"I'm supposed to know who you are?" Avery stepped back to get a better look and saw a guy who did in fact look a good bit like a boulder. He was tall and wide, with a neck the size of an average guy's thigh. "Let me guess," she said. "Football player."
He offered her his hand. "Zachary Snow," he said. "I'm pretty famous, but I guess you don't follow football, huh?"
Avery said, "Do we have a football team?"
Zachary's face went slack with confusion before Avery smirked, cluing him in that she was making a joke, and he laughed a weird, high-pitched, tittering laugh. "You're funny," he said.
"I'm only funny when I'm drinking," she said. "Otherwise I'm pretty dull."
"Well, shit ..." Zach pulled a silver flask out of his back pocket, took a swig, and offered it to her. "Can't be talking to no dull girls."
Avery managed one big gulp of bourbon, which she recognized from its familiar sweet burn, before she coughed and handed back the flask. "That's good," she said. "Smooth."
"Booker's," Zach said. "Fifty dollars a fifth."
Avery stalled a moment, offered Zach a coy smile. She was getting that fluttery feeling she got when she didn't know for sure what she was doing but was pretty sure she was about to do it. "So are you one of those football players everybody's trying to get with because they're, like, on the cover of Sports Illustrated and stuff?"
"Nah, not like that," Zach said. "But, you know, maybe. If I have a good season. This'll be my first year starting."
"Starting what?" Avery asked. She had to smirk again to let him know she was joking.
"You're pretty funny," he said.
"So, like, Zach ..." She reached up and touched the biceps on his right arm, which was significantly bigger than the width of her outstretched hand, thumb to pinkie. "How much can you lift?"
"I can bench four hundred," he said. "I got a shot at the Iron Man title. You into lifting?"
She smiled her cutest, girliest smile. "Do I look like I'm into lifting?"
Zach said, "You look good." He pulled the flask from his back pocket and handed it to Avery.
Avery took another big swallow, shook it of off, and looked over Zach one more time as she handed the flask back to him. "So, Zach," she said, "you want to come out to the balcony with me and meet my friends?" She offered him her hand.
Zach said, "Aight," and flashed a bright, happy smile.
Avery gestured toward the balcony and then followed Zach as he bulled through the crowd. She was getting dangerously close to being too drunk, though she wasn't there yet. Sound buzzed and swooped over her, color flashed and flared. Breasts were in fashion again, which was a good thing for her, since she had 'em, but rough on girls like Mel, who didn't have much at all. She briefly pondered this-the current fashion of displaying breasts-as she was pulled through the party, past one girl after another wearing a variety of revealing tops.
On the balcony, Mel was leaning against the railing next to Chack. She held a gigantic plastic cup of beer frozen an inch or so from her lips as she watched Avery approach hand in hand with Zachary. Billy appeared to be passed out. Chack was holding him up with an arm around his chest. The boy looked like a rag doll, his head and arms dangling loosely, his legs bent under him.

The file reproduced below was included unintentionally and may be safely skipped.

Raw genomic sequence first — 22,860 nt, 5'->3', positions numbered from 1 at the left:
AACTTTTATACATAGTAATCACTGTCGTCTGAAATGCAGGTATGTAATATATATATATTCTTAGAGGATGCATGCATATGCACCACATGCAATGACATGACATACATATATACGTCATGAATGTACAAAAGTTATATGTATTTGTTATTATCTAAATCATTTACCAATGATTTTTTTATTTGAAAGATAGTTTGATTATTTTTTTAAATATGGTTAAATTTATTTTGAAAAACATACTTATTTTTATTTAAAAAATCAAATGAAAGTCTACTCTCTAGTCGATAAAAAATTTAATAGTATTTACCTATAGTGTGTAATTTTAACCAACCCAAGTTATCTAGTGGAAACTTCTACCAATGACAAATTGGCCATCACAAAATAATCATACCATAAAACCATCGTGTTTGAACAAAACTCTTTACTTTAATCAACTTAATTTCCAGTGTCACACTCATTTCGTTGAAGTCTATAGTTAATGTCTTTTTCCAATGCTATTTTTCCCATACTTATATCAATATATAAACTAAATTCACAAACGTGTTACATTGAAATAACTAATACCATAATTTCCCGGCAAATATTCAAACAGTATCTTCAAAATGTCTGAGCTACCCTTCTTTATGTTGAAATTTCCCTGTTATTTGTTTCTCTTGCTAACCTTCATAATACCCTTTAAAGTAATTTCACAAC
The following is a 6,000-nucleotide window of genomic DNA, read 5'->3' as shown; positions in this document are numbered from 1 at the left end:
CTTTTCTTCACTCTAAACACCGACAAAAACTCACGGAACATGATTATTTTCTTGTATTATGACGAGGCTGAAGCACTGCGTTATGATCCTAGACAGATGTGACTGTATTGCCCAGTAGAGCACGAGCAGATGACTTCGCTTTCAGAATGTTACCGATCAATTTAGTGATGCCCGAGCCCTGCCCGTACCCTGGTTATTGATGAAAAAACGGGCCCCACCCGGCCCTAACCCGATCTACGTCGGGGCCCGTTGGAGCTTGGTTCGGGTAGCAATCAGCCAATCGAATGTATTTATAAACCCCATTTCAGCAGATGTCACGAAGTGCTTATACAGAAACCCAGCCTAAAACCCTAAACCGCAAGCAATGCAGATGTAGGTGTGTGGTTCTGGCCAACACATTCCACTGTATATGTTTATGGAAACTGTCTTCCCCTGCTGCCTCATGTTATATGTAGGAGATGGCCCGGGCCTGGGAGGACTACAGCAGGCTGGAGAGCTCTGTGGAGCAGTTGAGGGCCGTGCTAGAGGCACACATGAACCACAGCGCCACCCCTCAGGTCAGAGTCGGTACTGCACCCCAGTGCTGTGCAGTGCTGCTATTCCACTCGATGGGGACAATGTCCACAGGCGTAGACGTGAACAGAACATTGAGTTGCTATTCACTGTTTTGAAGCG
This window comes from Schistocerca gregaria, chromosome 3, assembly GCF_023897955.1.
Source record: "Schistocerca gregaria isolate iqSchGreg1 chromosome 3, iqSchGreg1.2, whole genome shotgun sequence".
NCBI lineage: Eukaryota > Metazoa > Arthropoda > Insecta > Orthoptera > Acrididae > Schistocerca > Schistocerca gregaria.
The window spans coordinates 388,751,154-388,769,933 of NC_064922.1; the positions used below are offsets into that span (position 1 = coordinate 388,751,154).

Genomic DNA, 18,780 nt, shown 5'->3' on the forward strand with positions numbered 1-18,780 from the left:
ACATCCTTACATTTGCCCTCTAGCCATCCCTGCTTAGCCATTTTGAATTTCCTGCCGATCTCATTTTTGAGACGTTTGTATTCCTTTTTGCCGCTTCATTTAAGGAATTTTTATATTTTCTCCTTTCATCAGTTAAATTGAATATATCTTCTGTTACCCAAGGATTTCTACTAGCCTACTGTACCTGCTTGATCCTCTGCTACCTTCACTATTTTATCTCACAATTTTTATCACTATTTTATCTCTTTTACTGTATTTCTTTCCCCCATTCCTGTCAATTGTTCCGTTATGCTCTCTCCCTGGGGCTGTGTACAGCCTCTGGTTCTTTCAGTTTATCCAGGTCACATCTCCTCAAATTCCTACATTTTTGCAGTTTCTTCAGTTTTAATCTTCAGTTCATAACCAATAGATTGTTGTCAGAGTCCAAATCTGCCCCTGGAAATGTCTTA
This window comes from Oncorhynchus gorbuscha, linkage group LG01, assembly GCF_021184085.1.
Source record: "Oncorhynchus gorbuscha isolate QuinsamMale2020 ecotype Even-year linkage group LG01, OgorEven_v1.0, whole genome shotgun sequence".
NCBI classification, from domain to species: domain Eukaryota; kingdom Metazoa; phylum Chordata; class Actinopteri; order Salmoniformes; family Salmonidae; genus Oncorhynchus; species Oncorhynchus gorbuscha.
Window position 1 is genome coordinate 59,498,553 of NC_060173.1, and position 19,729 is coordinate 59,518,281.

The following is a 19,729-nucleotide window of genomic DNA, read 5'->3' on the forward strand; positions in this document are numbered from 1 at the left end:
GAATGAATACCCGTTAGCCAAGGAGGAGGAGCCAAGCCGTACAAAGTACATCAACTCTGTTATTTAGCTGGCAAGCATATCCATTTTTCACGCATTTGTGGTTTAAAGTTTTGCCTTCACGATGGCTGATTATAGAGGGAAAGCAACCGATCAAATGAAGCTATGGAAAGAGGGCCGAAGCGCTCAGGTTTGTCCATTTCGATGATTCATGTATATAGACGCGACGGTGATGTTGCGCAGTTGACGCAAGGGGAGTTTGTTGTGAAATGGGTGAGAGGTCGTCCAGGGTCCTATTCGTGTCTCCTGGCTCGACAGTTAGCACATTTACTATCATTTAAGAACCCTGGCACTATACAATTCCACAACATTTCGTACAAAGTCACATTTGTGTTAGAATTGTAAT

"Is he okay?" Avery had to shout to be heard over the music. She touched Billy's hair, which was dripping wet. The clothes he had on-close up, clearly a woman's blouse and slacks-were damp. "What," she shouted, "did he fall in a pool or something?"
"You got it," Chack said, "only dove. Lydia's got his clothes in the drier."
Mel said, "Lydia?"
"S'er place." Chack touched his fingertips to his forehead, as if he were about to read someone's mind. "Hey, dude," he said, "do you know who you are? You're Zach Snow."
"See?" Zachary put his arm around Avery. "I told you I was pretty famous."
Mel brought the beer down from her lips without taking a drink. "D'you guys just meet?"
Someone turned up the volume on the music until the glass in the balcony doors rattled. Avery hissed in Mel's ear, "He's huge!"
"No kidding," Mel said, looking up at Zach.
Chack said, "You're starting linebacker this year, right?"
"Dude," Zach said, nodding.
"Sweet." Chack returned the nod.
Avery said, "Chack, Zach," and the boys shook hands. She leaned over Mel and kissed her loudly on the forehead. "This is my roommate, Melanie."
"Hey," Melanie said.
Zach said, "Pleased to meet you," and winked at her. He looked down at Billy. "You sure he's okay? I had a buddy almost died last year from alcohol poisoning." He pulled his flask from his back pocket and offered it to Chack.
Chack waved off the flask and looked down worriedly at Billy. "You think he might have alcohol poisoning?" He gave Billy a shake and the boy's body flopped around like it was boneless. "Alcohol poisoning," he repeated, as if the idea were new to him and perhaps worth considering.
Zach said, "Dawg, don't they get alcohol poisoning where you're from?"
"I'm from Connecticut," Chack said, staring down at Billy. "Shit ..." He got to his feet and yanked Billy up with him. "Hey! Billy!" he shouted into Billy's ear while shaking him.
Mel said, "How much has he had to drink?"
"Incalculable," Chack said. "We both been drinking since this morning."
Avery said, "Since this morning?"
"Well, so, you don't have alcohol poisoning," Zachary said to Chack. "He probably don't either."
"He's twice Billy's size," Avery said.
"Point," Zach said.